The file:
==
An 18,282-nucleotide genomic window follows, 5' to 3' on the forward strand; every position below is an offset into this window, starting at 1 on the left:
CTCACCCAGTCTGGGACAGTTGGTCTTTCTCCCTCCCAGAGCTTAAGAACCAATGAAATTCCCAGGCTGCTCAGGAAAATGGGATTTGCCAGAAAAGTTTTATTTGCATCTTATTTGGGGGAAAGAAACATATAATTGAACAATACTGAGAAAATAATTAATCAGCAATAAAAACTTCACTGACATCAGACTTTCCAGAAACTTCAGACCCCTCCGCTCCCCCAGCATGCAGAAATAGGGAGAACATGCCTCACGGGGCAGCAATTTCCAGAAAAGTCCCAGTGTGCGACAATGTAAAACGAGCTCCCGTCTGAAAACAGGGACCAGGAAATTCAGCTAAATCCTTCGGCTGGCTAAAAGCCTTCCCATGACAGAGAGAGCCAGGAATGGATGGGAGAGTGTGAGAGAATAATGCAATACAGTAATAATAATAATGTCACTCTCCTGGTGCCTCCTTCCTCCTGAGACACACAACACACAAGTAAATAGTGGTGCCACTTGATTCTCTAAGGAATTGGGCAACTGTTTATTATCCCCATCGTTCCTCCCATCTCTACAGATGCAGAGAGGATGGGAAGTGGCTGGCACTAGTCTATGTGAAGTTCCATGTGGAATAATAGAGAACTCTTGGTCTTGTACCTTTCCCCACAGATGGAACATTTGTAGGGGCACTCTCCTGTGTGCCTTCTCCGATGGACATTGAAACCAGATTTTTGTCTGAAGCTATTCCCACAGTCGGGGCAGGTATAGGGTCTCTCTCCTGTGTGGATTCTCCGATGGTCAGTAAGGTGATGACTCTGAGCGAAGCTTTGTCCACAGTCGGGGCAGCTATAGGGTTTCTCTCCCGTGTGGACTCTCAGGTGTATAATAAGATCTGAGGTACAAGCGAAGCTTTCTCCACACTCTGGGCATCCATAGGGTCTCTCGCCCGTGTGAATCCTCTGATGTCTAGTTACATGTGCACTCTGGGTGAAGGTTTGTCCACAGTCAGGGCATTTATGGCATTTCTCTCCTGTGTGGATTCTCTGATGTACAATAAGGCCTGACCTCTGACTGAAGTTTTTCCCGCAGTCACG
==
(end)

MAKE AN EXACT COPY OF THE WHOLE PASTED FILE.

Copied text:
An 18,282-nucleotide genomic window follows, 5' to 3' on the forward strand; every position below is an offset into this window, starting at 1 on the left:
CTCACCCAGTCTGGGACAGTTGGTCTTTCTCCCTCCCAGAGCTTAAGAACCAATGAAATTCCCAGGCTGCTCAGGAAAATGGGATTTGCCAGAAAAGTTTTATTTGCATCTTATTTGGGGGAAAGAAACATATAATTGAACAATACTGAGAAAATAATTAATCAGCAATAAAAACTTCACTGACATCAGACTTTCCAGAAACTTCAGACCCCTCCGCTCCCCCAGCATGCAGAAATAGGGAGAACATGCCTCACGGGGCAGCAATTTCCAGAAAAGTCCCAGTGTGCGACAATGTAAAACGAGCTCCCGTCTGAAAACAGGGACCAGGAAATTCAGCTAAATCCTTCGGCTGGCTAAAAGCCTTCCCATGACAGAGAGAGCCAGGAATGGATGGGAGAGTGTGAGAGAATAATGCAATACAGTAATAATAATAATGTCACTCTCCTGGTGCCTCCTTCCTCCTGAGACACACAACACACAAGTAAATAGTGGTGCCACTTGATTCTCTAAGGAATTGGGCAACTGTTTATTATCCCCATCGTTCCTCCCATCTCTACAGATGCAGAGAGGATGGGAAGTGGCTGGCACTAGTCTATGTGAAGTTCCATGTGGAATAATAGAGAACTCTTGGTCTTGTACCTTTCCCCACAGATGGAACATTTGTAGGGGCACTCTCCTGTGTGCCTTCTCCGATGGACATTGAAACCAGATTTTTGTCTGAAGCTATTCCCACAGTCGGGGCAGGTATAGGGTCTCTCTCCTGTGTGGATTCTCCGATGGTCAGTAAGGTGATGACTCTGAGCGAAGCTTTGTCCACAGTCGGGGCAGCTATAGGGTTTCTCTCCCGTGTGGACTCTCAGGTGTATAATAAGATCTGAGGTACAAGCGAAGCTTTCTCCACACTCTGGGCATCCATAGGGTCTCTCGCCCGTGTGAATCCTCTGATGTCTAGTTACATGTGCACTCTGGGTGAAGGTTTGTCCACAGTCAGGGCATTTATGGCATTTCTCTCCTGTGTGGATTCTCTGATGTACAATAAGGCCTGACCTCTGACTGAAGTTTTTCCCGCAGTCACG